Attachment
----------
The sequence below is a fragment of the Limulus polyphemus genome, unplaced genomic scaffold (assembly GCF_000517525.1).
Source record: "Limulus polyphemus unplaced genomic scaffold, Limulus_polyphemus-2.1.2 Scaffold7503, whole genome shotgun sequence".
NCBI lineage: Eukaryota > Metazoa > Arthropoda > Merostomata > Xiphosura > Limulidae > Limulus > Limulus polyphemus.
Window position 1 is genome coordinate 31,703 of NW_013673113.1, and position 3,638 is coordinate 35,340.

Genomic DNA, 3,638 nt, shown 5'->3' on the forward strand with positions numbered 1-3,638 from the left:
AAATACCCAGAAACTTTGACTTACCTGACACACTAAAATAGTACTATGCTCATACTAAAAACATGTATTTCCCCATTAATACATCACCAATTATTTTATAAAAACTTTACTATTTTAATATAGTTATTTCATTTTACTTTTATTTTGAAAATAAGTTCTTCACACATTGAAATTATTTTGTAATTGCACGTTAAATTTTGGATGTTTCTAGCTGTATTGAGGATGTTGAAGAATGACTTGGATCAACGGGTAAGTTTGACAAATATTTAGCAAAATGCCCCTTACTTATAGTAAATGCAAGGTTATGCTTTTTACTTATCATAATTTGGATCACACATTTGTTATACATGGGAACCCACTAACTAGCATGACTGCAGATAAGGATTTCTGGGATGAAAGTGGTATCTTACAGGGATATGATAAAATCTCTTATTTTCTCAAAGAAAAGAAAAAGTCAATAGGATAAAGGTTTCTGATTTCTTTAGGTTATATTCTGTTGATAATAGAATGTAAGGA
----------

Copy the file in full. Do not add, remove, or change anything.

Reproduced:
The sequence below is a fragment of the Limulus polyphemus genome, unplaced genomic scaffold (assembly GCF_000517525.1).
Source record: "Limulus polyphemus unplaced genomic scaffold, Limulus_polyphemus-2.1.2 Scaffold7503, whole genome shotgun sequence".
NCBI lineage: Eukaryota > Metazoa > Arthropoda > Merostomata > Xiphosura > Limulidae > Limulus > Limulus polyphemus.
Window position 1 is genome coordinate 31,703 of NW_013673113.1, and position 3,638 is coordinate 35,340.

Genomic DNA, 3,638 nt, shown 5'->3' on the forward strand with positions numbered 1-3,638 from the left:
AAATACCCAGAAACTTTGACTTACCTGACACACTAAAATAGTACTATGCTCATACTAAAAACATGTATTTCCCCATTAATACATCACCAATTATTTTATAAAAACTTTACTATTTTAATATAGTTATTTCATTTTACTTTTATTTTGAAAATAAGTTCTTCACACATTGAAATTATTTTGTAATTGCACGTTAAATTTTGGATGTTTCTAGCTGTATTGAGGATGTTGAAGAATGACTTGGATCAACGGGTAAGTTTGACAAATATTTAGCAAAATGCCCCTTACTTATAGTAAATGCAAGGTTATGCTTTTTACTTATCATAATTTGGATCACACATTTGTTATACATGGGAACCCACTAACTAGCATGACTGCAGATAAGGATTTCTGGGATGAAAGTGGTATCTTACAGGGATATGATAAAATCTCTTATTTTCTCAAAGAAAAGAAAAAGTCAATAGGATAAAGGTTTCTGATTTCTTTAGGTTATATTCTGTTGATAATAGAATGTAAGGA